These economic shocks have an impact on more complex and stratified macro-issues: insufficient access to quality education, higher unemployment rates, worsened long-term national and personal income, increased gender unevenness and marginalisation of young segments of the population. The data are clear: Africa’s unemployment rate is 6.8%, compared to the world’s average of 5%. All this, despite a huge reservoir of potential workforce, with 20 million people entering the working-age every year, but just 2–3 million jobs being created yearly, according to the last Flagship Publication, jointly worked by RES4Africa, UNECA and IRENA.

This gap affects the most marginalised social categories which, especially in Africa, already suffer from unequal access to basic rights and opportunities: women and youth. For instance, just in the MENA region, 27% of young people and 45,07% of women were unemployed in 2017 and 2019, according to the findings of RES4Africa’s Connecting the Dots. Women and young people are also particularly exposed to other indirect effects of climate change, such as the consequences of migration and displacement (gender-based violence, developmental issues, exploitation, etc.).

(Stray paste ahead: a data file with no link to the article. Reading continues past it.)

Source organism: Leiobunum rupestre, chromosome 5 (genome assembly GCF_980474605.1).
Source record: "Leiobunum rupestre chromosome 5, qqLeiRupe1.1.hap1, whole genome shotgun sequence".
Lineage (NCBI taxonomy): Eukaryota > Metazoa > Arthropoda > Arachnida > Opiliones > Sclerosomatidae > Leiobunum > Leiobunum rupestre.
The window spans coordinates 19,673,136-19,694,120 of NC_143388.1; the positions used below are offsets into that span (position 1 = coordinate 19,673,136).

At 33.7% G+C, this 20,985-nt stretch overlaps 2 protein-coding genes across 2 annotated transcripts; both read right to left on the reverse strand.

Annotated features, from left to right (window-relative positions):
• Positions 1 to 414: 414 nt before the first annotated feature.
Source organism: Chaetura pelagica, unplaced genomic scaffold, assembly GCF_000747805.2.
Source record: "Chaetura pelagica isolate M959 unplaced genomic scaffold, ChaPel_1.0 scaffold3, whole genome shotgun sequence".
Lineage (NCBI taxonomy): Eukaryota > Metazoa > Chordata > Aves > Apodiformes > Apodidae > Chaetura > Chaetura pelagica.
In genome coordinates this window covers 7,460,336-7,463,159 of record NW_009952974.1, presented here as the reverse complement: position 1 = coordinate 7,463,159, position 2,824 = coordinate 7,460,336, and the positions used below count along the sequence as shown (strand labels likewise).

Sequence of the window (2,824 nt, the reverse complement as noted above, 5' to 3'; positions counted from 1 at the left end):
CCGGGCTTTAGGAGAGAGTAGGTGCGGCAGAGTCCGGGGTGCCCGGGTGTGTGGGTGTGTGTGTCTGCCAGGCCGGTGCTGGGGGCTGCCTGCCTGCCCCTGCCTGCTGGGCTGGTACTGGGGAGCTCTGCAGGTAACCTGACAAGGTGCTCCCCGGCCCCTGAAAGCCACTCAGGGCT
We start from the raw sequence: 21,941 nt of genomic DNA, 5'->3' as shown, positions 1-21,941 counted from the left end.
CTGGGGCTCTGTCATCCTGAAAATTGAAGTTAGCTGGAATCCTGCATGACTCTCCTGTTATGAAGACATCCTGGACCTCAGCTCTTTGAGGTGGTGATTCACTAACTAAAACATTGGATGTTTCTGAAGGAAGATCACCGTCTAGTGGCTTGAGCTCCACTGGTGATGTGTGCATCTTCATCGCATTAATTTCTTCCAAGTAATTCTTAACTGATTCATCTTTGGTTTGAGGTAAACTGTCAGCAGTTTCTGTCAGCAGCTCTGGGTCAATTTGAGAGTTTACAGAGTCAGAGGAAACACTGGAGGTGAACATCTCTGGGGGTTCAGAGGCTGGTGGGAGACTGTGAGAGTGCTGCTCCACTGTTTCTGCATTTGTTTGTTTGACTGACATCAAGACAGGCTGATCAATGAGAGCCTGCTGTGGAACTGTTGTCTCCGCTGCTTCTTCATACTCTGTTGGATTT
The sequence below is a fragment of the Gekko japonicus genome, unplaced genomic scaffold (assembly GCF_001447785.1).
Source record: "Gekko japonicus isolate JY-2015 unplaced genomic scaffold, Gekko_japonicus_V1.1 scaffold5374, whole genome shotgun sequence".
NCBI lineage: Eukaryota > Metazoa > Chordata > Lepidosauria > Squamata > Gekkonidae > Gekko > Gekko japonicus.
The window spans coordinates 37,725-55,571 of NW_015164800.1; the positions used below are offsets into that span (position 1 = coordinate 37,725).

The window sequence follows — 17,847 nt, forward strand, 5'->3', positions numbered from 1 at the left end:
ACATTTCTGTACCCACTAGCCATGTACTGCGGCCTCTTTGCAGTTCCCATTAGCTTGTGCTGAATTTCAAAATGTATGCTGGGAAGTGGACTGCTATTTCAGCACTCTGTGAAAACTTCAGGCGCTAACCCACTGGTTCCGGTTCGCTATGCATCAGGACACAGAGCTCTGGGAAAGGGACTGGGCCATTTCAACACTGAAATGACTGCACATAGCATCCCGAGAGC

It is hence necessary not only to contrast the rise of the average global temperature, but also to build resilience and adaptability to climate change and its aftermaths. In this sense, a strong ally for Africa is represented by renewable energy. Let’s talk numbers: renewables provide around 8.1 million job positions worldwide, with Africa accounting to just 2% of them. And yet, green energy is deemed to be a highly labour-intensive industry, considerably more than fossil fuels, and just taking Into account the direct employment opportunities: for example, according to a census by Powerforall, direct RE sectoral employment in Nigeria is expected to boom more than 10-fold by 2022–23, offering around 52,000 jobs. If we consider job positions which are created indirectly, or stem from energy transition plans outlined by African governments, the numbers increase: in a 1.5 °C scenario, Africa would be able to generate, by 2050, around 8 million jobs In the REs industry (2022 Flagship Publication).